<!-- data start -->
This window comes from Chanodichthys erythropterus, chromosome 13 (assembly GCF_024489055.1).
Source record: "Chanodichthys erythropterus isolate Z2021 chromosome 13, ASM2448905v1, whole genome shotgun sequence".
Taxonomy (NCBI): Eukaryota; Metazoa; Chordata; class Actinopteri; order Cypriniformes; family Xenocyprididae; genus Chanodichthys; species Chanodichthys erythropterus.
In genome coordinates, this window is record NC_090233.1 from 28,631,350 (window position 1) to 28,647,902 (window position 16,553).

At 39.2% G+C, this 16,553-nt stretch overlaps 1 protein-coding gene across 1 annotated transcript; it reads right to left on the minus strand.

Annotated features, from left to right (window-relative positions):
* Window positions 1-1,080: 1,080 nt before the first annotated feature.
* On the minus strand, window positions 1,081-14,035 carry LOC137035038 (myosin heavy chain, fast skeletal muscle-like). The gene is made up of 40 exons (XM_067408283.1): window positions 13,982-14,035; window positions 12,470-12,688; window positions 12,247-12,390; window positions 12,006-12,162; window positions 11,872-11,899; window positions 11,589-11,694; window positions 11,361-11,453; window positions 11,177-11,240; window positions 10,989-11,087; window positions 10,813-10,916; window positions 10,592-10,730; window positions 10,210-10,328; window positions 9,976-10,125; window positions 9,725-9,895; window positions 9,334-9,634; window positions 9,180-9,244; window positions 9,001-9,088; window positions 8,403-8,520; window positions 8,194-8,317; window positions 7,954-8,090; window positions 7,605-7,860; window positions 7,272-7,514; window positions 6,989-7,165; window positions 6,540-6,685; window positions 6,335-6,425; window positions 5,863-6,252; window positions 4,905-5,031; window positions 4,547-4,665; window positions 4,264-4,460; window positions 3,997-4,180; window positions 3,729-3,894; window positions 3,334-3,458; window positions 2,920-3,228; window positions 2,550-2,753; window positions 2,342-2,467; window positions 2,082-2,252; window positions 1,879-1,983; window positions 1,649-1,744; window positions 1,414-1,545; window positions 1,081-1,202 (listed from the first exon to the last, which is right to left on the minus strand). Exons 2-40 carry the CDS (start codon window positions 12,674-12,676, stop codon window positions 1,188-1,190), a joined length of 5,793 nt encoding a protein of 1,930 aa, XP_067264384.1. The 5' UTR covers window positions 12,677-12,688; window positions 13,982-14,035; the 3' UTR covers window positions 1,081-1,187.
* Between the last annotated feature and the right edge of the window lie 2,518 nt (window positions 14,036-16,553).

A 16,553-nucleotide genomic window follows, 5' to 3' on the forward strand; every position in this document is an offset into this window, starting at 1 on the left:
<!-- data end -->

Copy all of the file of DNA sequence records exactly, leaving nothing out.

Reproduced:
This window comes from Chanodichthys erythropterus, chromosome 13 (assembly GCF_024489055.1).
Source record: "Chanodichthys erythropterus isolate Z2021 chromosome 13, ASM2448905v1, whole genome shotgun sequence".
Taxonomy (NCBI): Eukaryota; Metazoa; Chordata; class Actinopteri; order Cypriniformes; family Xenocyprididae; genus Chanodichthys; species Chanodichthys erythropterus.
In genome coordinates, this window is record NC_090233.1 from 28,631,350 (window position 1) to 28,647,902 (window position 16,553).

At 39.2% G+C, this 16,553-nt stretch overlaps 1 protein-coding gene across 1 annotated transcript; it reads right to left on the minus strand.

Annotated features, from left to right (window-relative positions):
* Window positions 1-1,080: 1,080 nt before the first annotated feature.
* On the minus strand, window positions 1,081-14,035 carry LOC137035038 (myosin heavy chain, fast skeletal muscle-like). The gene is made up of 40 exons (XM_067408283.1): window positions 13,982-14,035; window positions 12,470-12,688; window positions 12,247-12,390; window positions 12,006-12,162; window positions 11,872-11,899; window positions 11,589-11,694; window positions 11,361-11,453; window positions 11,177-11,240; window positions 10,989-11,087; window positions 10,813-10,916; window positions 10,592-10,730; window positions 10,210-10,328; window positions 9,976-10,125; window positions 9,725-9,895; window positions 9,334-9,634; window positions 9,180-9,244; window positions 9,001-9,088; window positions 8,403-8,520; window positions 8,194-8,317; window positions 7,954-8,090; window positions 7,605-7,860; window positions 7,272-7,514; window positions 6,989-7,165; window positions 6,540-6,685; window positions 6,335-6,425; window positions 5,863-6,252; window positions 4,905-5,031; window positions 4,547-4,665; window positions 4,264-4,460; window positions 3,997-4,180; window positions 3,729-3,894; window positions 3,334-3,458; window positions 2,920-3,228; window positions 2,550-2,753; window positions 2,342-2,467; window positions 2,082-2,252; window positions 1,879-1,983; window positions 1,649-1,744; window positions 1,414-1,545; window positions 1,081-1,202 (listed from the first exon to the last, which is right to left on the minus strand). Exons 2-40 carry the CDS (start codon window positions 12,674-12,676, stop codon window positions 1,188-1,190), a joined length of 5,793 nt encoding a protein of 1,930 aa, XP_067264384.1. The 5' UTR covers window positions 12,677-12,688; window positions 13,982-14,035; the 3' UTR covers window positions 1,081-1,187.
* Between the last annotated feature and the right edge of the window lie 2,518 nt (window positions 14,036-16,553).

A 16,553-nucleotide genomic window follows, 5' to 3' on the forward strand; every position in this document is an offset into this window, starting at 1 on the left: